The organisers of the Boston Marathon have reserved 15 places for runners to compete in honour of Lu Lingzi, the mainland student who died in the bombing attack on the event last year, local media have reported.
Lu, a 23-year-old graduate student at Boston University majoring in mathematics and statistics, was watching the race when two pressure cooker bombs exploded near the crowded finish line, killing her and two others. Hundreds more were injured, including Lu's friend, fellow student Zhou Denling.
Organiser Boston Athletic Association said it had reserved 10 spots for Lu's family to fill with runners of their choosing, and another five would be decided by members of the Boston University community, according to school newspaper, BU Today.
"Through my interactions with them, this family has shown me what grace is all about," dean of students Kenneth Elmore told the newspaper.
"For them to think of us during their time of sadness and sorrow, and to give the people in this community the chance to show their support in such a spectacular way, we should be humbly honoured."
Any money raised by the runners will be donated to the Lu Lingzi Scholarship Fund.
With only 10 weeks left until the race, the positions have been exempted from the usual registration requirements, including qualifying time and fundraising minimum, according to the Boston Athletic Association. Traditionally, the organisation sets the qualifying time for each bracket of participant. This year, runners in the adult men category must have completed a marathon in no more than three hours and five minutes, while the minimum for the woman's field is three hours and 35 minutes.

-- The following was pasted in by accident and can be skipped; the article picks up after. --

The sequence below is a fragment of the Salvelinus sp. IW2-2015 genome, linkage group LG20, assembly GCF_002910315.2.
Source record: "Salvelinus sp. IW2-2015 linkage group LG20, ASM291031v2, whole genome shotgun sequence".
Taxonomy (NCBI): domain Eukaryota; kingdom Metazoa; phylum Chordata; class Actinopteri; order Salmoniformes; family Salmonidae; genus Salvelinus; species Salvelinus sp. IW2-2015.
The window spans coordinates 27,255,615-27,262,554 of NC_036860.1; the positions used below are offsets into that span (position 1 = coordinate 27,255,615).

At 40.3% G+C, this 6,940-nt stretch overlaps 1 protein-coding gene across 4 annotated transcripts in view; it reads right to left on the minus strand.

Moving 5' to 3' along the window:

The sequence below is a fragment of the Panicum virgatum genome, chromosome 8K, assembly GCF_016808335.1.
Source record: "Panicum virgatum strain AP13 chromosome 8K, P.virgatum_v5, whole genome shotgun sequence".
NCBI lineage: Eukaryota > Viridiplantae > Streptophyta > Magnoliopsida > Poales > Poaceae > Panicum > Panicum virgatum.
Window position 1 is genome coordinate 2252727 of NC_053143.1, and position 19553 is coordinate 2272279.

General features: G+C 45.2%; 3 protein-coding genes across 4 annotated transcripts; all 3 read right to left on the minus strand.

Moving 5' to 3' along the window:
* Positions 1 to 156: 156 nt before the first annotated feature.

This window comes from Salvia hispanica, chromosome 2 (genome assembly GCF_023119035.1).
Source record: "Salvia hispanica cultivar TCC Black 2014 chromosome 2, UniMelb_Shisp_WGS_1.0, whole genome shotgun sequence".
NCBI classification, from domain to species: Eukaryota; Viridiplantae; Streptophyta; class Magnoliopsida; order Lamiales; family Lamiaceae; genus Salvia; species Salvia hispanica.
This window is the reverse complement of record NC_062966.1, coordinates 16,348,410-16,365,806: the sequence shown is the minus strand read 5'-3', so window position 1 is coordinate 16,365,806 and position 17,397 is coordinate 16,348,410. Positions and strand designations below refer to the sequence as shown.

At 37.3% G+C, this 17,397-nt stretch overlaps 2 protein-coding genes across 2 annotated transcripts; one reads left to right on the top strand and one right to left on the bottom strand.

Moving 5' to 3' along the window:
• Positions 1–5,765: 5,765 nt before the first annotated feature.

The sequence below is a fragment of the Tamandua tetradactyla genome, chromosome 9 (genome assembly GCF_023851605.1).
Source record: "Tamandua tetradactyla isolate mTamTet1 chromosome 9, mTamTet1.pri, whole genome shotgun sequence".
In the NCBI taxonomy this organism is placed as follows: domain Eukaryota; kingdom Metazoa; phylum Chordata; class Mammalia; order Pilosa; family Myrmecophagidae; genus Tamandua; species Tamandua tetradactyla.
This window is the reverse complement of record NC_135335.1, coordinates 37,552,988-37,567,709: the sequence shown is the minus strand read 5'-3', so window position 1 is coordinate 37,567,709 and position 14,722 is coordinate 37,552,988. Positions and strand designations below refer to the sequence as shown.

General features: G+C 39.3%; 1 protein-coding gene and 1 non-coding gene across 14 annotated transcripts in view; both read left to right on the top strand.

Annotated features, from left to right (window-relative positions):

Students, faculty or alumni who are interested in one of the five spots are encouraged to apply through a written statement or video stating what taking part in the tribute means to them.
The applications, which close this Friday, will be reviewed by the Dean of Students Office, Office of the Provost, the Lu family and other administrative offices of the university community.
The suspects in the attack last year on April 15 were identified three days later as Chechen brothers Tamerlan and Dzhokhar Tsarnaev. Tamerlan, 26, was killed during a firefight with police, while his younger brother Dzhokhar, 20, was apprehended while hiding in a boat and remains in custody. He has pleaded not guilty to using a mass weapon of destruction.
A few days after the blast, US President Obama attended a special service at Boston's Cathedral of the Holy Cross.
"Our prayers are with the Lu family of China who sent their daughter Lingzi here so she could experience all the city had to offer. A 23-year-old student far from home," Obama said at the service.
"And in the heartache of her family and friends on both sides of the great ocean, we're reminded of the humanity that we all share."